The call to Christians everywhere is clear.

Rev Jane Sherwood

Rev Jane Sherwood

First published in News

There’s a lot in the news at the moment about whether Britain is a Christian country any longer.

David Cameron says we are a “Christian nation.” The former Archbishop of Canterbury Rowan Williams says we are a “post-Christian nation.” Nick Clegg says wants us to be an “ex-Christian” nation, and Philip Pullman wants us to be a secular society.

I believe that we cannot say that Britain is a Christian country any more than we can say, as Pullman would like us to, that it is a secular one.

Many people in Britain are involved in both secular and religious organisations and there can be a lot of blurring between the two.

Establishing whether people are truly Christian from census records, is not straightforward either.

As humanists point out, many of those who marked themselves as Christian in the census, do not believe, for example, that Jesus rose from the dead. They are nominal Christians.

Can a country be Christian anyway? I would say this is too abstract a concept to apply to a geographical area stretching from Land’s End to John O’Groats.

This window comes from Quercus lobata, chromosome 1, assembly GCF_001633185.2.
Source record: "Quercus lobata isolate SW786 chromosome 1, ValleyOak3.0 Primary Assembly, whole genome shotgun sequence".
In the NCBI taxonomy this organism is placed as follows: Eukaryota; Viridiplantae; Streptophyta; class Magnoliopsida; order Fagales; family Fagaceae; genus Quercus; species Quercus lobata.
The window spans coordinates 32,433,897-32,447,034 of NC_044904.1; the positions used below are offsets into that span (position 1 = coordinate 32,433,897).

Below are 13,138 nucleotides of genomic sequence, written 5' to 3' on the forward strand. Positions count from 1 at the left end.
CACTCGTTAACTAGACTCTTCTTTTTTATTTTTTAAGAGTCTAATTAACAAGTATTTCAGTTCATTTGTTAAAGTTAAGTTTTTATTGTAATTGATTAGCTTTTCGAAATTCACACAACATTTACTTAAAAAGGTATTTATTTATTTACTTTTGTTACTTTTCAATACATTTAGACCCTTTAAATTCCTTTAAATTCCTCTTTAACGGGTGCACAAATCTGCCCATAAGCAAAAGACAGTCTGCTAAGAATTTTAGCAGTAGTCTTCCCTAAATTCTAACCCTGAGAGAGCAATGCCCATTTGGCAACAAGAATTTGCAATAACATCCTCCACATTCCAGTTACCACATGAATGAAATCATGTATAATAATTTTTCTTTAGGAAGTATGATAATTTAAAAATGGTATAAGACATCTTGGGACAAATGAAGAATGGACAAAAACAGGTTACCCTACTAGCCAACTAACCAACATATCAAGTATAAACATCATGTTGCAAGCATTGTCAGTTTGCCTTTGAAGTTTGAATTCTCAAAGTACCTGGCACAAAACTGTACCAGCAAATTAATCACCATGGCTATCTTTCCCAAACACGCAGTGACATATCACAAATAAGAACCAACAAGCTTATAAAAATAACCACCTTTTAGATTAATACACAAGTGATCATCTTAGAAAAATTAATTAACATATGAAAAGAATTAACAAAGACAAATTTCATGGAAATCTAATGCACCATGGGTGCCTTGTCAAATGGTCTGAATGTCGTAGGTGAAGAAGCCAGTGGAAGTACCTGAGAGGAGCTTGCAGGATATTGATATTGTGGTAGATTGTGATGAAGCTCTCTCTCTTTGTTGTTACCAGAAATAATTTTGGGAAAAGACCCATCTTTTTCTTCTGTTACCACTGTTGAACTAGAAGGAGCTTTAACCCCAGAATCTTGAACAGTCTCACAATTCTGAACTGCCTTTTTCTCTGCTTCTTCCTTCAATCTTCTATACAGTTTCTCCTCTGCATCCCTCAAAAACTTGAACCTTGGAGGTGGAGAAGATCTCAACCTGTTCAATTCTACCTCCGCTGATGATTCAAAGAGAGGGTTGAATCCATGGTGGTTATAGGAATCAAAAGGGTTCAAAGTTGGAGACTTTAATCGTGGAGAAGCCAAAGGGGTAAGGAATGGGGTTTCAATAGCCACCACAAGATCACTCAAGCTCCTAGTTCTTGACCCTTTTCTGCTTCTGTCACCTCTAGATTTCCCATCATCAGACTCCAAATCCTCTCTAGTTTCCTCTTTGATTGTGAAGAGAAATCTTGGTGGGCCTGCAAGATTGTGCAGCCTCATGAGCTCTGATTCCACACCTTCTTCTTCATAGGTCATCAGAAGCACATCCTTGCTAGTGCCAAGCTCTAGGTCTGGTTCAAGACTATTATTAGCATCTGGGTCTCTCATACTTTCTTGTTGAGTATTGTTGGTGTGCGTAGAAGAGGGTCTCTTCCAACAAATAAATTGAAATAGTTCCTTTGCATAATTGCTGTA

What I do believe is that there are many Christians in Britain who – by living their lives with Jesus Christ at the centre, in church communities that look outwards to the needs of others around them – can change things for the better, and even turn the world upside down.

Jesus talked about this as “the kingdom of God,” a hidden power that is at work for good in the world through his followers.

He describes it as being like a little handful of yeast that gets mixed into a large amount of flour (Matthew 13:33). The power of the little grains of yeast is released to raise the dough ready to make fresh bread to eat.

The important question to be asking is, not whether Britain is a Christian country, but whether Britain is a nation of freedom. Freedom to express and adhere to all faiths or none, without harm to others.

But I believe the kingdom of God, like that little handful of yeast, is at work in Britain and throughout the world, even where there is less freedom of expression than here.

Whatever the political and religious climate in Britain, now and in the future, the call for Christians everywhere is clear: “To act justly and to love mercy and to walk humbly with your God.” (Micah 6:8)

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